Russia general who led crackdown on dissent ‘kills himself’ after being fired by Putin

A Russian general who led the oppression of journalists, opposition activists and protesters is claimed to have killed himself a month after he was relieved from his post by Vladimir Putin.

Major General Vladimir Makarov, aged 72, was previously the main organiser in the “hunt” for those deemed an inconvenience by the Kremlin, according to Russian journalists.

But he was reported to have been recently forced into retirement from his role as deputy head of the Main Directorate for Combating Extremism, a department established in 2008 which persecutes protesters and monitors opposition sentiment on social media.

He was found with gunshot wounds to the head at his suburban home in Golikovo, northwest of Moscow, on Monday, the state-run Tass news agency and Moskovsky Komsomolets newspaper reported.

Tass cited a security source as saying that he had taken his own life.

Makarov is the latest in a series of deaths ruled to be suicides among senior Russian security figures, including retired FSB Major General Yevgeny Lobachev and Major General Lev Sotskov, of Russia’s Foreign Intelligence Service (SVR).

The independent Telegram channel VChK-OGPU quoted relatives as saying Makarov had become depressed a month ago after losing his job and “could not find a use for himself in civilian life”.

The channel published a picture of Makarov at his home featuring a gas-operated hunting rifle, with which it is claimed he shot himself while his wife was also at home.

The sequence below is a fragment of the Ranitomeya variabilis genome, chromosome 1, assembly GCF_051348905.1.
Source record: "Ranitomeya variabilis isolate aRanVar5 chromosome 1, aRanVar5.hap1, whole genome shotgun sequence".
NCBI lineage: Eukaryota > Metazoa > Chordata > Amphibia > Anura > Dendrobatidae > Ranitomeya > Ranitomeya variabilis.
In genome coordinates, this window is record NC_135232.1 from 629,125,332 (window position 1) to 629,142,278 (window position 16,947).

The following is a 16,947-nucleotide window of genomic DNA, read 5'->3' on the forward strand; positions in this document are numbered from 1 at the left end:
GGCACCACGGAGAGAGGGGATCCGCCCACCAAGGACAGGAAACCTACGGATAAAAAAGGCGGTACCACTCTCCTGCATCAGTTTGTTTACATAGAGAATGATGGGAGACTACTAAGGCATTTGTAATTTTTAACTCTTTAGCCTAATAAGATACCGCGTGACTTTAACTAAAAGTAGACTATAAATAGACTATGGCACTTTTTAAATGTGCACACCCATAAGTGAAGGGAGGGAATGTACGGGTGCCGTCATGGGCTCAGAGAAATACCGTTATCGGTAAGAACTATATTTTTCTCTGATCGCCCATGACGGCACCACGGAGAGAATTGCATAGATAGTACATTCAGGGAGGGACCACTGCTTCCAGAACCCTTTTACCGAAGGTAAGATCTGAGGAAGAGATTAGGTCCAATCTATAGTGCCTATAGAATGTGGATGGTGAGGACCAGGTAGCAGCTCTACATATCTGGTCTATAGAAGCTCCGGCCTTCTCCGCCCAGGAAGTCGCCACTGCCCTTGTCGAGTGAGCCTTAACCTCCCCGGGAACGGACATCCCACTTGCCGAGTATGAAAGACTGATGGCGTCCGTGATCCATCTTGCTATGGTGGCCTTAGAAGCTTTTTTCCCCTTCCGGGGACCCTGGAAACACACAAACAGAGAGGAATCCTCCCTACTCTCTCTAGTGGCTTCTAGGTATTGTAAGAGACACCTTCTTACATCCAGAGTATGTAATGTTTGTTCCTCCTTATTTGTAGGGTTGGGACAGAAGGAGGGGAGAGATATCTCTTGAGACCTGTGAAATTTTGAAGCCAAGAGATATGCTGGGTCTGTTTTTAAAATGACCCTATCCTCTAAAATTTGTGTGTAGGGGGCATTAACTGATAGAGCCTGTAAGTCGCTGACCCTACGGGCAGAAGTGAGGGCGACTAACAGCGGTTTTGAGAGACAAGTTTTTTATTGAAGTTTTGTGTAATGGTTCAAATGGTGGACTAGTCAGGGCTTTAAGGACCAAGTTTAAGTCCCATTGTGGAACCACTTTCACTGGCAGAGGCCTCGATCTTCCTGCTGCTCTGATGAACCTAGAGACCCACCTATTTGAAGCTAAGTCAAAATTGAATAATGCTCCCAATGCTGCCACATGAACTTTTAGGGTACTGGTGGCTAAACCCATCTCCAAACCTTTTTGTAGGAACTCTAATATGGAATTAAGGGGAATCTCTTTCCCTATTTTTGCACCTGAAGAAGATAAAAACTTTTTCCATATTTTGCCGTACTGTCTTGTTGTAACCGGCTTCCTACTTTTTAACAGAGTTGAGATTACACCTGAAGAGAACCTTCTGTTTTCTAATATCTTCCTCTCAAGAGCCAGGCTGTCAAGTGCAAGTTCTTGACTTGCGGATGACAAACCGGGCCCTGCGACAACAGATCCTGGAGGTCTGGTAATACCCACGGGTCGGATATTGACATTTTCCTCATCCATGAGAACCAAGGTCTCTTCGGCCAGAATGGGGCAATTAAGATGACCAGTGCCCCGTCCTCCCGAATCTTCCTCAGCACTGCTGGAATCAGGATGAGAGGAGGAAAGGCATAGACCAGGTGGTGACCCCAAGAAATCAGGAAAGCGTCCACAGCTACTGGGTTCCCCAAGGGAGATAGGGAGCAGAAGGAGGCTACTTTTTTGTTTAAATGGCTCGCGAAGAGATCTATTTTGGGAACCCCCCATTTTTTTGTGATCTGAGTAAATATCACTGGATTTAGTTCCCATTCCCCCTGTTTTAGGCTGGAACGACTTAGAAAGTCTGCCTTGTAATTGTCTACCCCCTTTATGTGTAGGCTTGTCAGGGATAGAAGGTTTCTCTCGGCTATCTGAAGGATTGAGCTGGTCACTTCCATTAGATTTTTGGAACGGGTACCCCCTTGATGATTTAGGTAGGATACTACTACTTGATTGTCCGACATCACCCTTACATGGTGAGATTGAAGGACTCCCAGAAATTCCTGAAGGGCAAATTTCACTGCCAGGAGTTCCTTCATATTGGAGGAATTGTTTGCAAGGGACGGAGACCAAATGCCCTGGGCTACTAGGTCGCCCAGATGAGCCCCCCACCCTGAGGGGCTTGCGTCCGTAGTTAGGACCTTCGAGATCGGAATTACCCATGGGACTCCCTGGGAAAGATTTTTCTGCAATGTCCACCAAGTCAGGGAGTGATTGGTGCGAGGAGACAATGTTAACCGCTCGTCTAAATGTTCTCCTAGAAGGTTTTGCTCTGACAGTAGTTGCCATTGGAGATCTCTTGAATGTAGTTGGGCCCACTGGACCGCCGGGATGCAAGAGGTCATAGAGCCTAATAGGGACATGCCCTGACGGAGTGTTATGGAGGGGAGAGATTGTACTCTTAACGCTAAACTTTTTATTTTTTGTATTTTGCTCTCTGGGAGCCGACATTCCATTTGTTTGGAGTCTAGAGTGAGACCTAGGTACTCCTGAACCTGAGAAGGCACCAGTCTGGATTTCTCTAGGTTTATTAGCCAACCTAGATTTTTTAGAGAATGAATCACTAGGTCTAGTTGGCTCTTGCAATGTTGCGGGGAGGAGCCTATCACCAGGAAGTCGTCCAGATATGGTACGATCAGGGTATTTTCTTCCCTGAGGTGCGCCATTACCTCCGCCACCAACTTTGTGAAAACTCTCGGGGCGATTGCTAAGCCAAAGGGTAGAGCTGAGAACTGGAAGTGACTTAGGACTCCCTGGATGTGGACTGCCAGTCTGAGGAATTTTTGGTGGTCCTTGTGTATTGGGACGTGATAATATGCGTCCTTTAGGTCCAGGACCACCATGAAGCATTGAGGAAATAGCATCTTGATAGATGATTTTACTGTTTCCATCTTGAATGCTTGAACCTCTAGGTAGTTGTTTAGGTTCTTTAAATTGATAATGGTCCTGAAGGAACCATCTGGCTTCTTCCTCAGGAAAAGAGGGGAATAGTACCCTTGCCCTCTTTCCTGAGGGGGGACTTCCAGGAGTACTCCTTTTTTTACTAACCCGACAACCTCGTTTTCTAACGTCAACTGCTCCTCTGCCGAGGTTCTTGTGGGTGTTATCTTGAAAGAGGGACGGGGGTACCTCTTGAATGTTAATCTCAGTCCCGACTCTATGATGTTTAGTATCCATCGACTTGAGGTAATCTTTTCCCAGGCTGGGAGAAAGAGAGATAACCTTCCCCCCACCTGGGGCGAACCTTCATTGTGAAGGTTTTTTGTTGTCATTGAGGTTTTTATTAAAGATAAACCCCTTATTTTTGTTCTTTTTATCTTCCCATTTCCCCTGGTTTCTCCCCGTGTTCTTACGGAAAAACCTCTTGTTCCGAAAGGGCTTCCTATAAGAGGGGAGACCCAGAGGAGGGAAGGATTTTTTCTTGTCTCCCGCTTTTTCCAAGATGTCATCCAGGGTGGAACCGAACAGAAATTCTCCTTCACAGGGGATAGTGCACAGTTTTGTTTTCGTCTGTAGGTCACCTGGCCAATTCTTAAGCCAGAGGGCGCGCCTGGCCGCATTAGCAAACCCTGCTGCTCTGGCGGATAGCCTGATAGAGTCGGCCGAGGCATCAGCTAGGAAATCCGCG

Makarov is reported to have worked in financial institutions in Moscow earlier in his career, including the Academy of Economic Security, before moving to the Department for Combating Organised Crime at the Ministry of Internal Affairs, before moving to the anti-extremism body known as Centre “E”.

Russian authorities use the term “extremist” to describe a range of opposition groups – such as jailed Kremlin critic Alexey Navalny’s Anti-Corruption Foundation – or media that have been banned for organising anti-government protests or disseminating information considered detrimental to the state.

The Kremlin has tightened its grip on information in Russia since its invasion of Ukraine, bringing in strict censorship regulations enabling it to control the narrative over what Mr Putin has branded his “special military operation”.

The crackdown has seen many of the last remaining independent outlets in Russia, and their journalists, branded “foreign agents” and “undesirable organisations”, a designation which effectively outlaws publications from operating in Russia.

It corresponds with a brutal repression of public dissent, with 19,335 people reported by independent monitors to have been arrested during demonstrations against the war in Ukraine.

Related Articles

Bir cavab yazın

Sizin e-poçt ünvanınız dərc edilməyəcəkdir. Gərəkli sahələr * ilə işarələnmişdir

Back to top button